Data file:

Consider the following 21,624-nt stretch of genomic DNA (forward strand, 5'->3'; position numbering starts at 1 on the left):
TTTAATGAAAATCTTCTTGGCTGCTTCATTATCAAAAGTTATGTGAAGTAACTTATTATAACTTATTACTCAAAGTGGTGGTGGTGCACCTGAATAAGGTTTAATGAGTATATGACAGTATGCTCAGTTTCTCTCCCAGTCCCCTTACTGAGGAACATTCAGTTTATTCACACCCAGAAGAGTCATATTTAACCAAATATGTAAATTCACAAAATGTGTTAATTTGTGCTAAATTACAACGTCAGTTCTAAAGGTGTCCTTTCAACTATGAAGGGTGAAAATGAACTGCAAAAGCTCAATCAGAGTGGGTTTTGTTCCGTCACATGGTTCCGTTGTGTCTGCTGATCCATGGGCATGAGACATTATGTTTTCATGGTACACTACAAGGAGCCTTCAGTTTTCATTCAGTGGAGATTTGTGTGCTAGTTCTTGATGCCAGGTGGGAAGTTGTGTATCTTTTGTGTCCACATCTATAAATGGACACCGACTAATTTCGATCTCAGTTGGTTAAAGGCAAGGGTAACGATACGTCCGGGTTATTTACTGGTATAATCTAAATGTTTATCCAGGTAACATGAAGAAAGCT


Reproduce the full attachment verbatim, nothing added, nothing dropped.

Consider the following 21,624-nt stretch of genomic DNA (forward strand, 5'->3'; position numbering starts at 1 on the left):
TTTAATGAAAATCTTCTTGGCTGCTTCATTATCAAAAGTTATGTGAAGTAACTTATTATAACTTATTACTCAAAGTGGTGGTGGTGCACCTGAATAAGGTTTAATGAGTATATGACAGTATGCTCAGTTTCTCTCCCAGTCCCCTTACTGAGGAACATTCAGTTTATTCACACCCAGAAGAGTCATATTTAACCAAATATGTAAATTCACAAAATGTGTTAATTTGTGCTAAATTACAACGTCAGTTCTAAAGGTGTCCTTTCAACTATGAAGGGTGAAAATGAACTGCAAAAGCTCAATCAGAGTGGGTTTTGTTCCGTCACATGGTTCCGTTGTGTCTGCTGATCCATGGGCATGAGACATTATGTTTTCATGGTACACTACAAGGAGCCTTCAGTTTTCATTCAGTGGAGATTTGTGTGCTAGTTCTTGATGCCAGGTGGGAAGTTGTGTATCTTTTGTGTCCACATCTATAAATGGACACCGACTAATTTCGATCTCAGTTGGTTAAAGGCAAGGGTAACGATACGTCCGGGTTATTTACTGGTATAATCTAAATGTTTATCCAGGTAACATGAAGAAAGCT